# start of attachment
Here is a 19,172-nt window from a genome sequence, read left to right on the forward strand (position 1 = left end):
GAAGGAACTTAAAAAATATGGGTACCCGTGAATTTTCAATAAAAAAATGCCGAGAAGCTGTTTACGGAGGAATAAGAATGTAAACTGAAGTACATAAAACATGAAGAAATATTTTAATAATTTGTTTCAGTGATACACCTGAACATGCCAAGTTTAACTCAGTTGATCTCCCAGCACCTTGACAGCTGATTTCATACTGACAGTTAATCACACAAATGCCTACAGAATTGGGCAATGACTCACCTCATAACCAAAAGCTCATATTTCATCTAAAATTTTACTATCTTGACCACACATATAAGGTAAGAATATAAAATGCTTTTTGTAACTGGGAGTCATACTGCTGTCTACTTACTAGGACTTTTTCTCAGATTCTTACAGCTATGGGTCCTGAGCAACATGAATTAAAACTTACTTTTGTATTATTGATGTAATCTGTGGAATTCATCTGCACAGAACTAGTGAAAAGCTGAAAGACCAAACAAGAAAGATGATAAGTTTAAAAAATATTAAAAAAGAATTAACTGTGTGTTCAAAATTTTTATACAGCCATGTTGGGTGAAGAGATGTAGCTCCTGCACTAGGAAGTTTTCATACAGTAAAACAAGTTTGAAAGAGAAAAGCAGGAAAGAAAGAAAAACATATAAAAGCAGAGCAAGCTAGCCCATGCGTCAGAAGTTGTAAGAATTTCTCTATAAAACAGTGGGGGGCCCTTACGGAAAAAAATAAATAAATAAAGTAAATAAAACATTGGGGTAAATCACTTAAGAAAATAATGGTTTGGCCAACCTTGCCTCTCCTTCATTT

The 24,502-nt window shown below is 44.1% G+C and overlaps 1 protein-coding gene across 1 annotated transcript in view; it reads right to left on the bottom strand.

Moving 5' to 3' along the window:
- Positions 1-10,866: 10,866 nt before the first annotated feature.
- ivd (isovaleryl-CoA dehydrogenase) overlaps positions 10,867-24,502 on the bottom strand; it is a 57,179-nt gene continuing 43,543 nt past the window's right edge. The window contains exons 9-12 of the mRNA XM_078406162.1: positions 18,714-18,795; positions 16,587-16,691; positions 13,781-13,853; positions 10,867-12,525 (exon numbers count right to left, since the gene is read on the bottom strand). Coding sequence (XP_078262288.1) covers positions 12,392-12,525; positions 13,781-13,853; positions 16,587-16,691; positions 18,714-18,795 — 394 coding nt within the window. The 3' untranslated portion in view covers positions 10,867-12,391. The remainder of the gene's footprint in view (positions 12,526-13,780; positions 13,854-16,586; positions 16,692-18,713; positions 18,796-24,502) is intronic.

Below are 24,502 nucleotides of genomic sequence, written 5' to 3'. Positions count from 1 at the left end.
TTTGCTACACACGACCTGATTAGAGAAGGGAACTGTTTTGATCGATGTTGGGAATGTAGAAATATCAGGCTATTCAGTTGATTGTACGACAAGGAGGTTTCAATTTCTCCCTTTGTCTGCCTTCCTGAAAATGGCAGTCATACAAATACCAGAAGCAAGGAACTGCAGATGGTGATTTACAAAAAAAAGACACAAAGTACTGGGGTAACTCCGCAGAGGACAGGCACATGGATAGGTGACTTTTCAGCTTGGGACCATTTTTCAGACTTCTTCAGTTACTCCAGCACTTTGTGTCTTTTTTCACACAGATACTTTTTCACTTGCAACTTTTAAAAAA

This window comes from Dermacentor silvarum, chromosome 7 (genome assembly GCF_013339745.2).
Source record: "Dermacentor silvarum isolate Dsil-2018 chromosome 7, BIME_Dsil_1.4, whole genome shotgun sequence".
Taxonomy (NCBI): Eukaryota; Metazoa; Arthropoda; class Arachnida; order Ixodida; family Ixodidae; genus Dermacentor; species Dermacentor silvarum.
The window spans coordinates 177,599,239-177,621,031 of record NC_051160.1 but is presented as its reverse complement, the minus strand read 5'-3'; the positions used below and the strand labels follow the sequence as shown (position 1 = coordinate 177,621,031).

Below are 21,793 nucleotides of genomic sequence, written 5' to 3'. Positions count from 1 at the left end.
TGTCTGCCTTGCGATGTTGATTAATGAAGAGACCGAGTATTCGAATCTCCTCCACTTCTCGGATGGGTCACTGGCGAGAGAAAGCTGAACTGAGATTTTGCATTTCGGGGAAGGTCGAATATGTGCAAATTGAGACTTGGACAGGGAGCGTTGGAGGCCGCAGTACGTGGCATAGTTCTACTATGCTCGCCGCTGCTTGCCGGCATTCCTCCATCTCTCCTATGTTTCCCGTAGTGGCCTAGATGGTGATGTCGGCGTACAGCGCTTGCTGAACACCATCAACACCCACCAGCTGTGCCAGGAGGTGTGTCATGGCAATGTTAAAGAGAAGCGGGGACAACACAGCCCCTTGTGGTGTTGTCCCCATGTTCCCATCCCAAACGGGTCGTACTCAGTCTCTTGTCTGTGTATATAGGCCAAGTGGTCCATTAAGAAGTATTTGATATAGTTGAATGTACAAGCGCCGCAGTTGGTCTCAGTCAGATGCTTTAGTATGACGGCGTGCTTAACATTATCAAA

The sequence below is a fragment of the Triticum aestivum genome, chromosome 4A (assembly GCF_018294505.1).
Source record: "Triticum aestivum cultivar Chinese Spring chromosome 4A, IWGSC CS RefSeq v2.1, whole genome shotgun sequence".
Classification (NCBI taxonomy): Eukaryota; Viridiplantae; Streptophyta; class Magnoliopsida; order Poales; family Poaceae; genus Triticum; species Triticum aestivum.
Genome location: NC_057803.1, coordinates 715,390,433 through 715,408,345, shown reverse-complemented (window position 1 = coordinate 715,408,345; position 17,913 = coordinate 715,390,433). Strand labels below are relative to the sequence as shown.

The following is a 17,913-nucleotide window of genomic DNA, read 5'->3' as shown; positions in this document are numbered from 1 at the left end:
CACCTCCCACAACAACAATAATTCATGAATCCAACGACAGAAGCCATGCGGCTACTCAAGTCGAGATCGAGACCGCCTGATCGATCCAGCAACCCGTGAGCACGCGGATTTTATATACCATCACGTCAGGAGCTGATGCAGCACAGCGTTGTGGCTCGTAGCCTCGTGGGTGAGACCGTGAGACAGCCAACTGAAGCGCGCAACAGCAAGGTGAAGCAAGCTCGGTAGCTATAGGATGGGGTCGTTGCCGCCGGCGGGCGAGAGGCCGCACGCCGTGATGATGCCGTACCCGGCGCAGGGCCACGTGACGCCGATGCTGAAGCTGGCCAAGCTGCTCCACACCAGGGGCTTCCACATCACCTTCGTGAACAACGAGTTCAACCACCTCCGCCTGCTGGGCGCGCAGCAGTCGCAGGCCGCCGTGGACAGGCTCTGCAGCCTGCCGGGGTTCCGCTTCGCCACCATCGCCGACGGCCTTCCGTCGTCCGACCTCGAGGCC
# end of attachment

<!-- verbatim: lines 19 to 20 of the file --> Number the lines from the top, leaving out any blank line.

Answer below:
The following is a 17,913-nucleotide window of genomic DNA, read 5'->3' as shown; positions in this document are numbered from 1 at the left end:
CACCTCCCACAACAACAATAATTCATGAATCCAACGACAGAAGCCATGCGGCTACTCAAGTCGAGATCGAGACCGCCTGATCGATCCAGCAACCCGTGAGCACGCGGATTTTATATACCATCACGTCAGGAGCTGATGCAGCACAGCGTTGTGGCTCGTAGCCTCGTGGGTGAGACCGTGAGACAGCCAACTGAAGCGCGCAACAGCAAGGTGAAGCAAGCTCGGTAGCTATAGGATGGGGTCGTTGCCGCCGGCGGGCGAGAGGCCGCACGCCGTGATGATGCCGTACCCGGCGCAGGGCCACGTGACGCCGATGCTGAAGCTGGCCAAGCTGCTCCACACCAGGGGCTTCCACATCACCTTCGTGAACAACGAGTTCAACCACCTCCGCCTGCTGGGCGCGCAGCAGTCGCAGGCCGCCGTGGACAGGCTCTGCAGCCTGCCGGGGTTCCGCTTCGCCACCATCGCCGACGGCCTTCCGTCGTCCGACCTCGAGGCC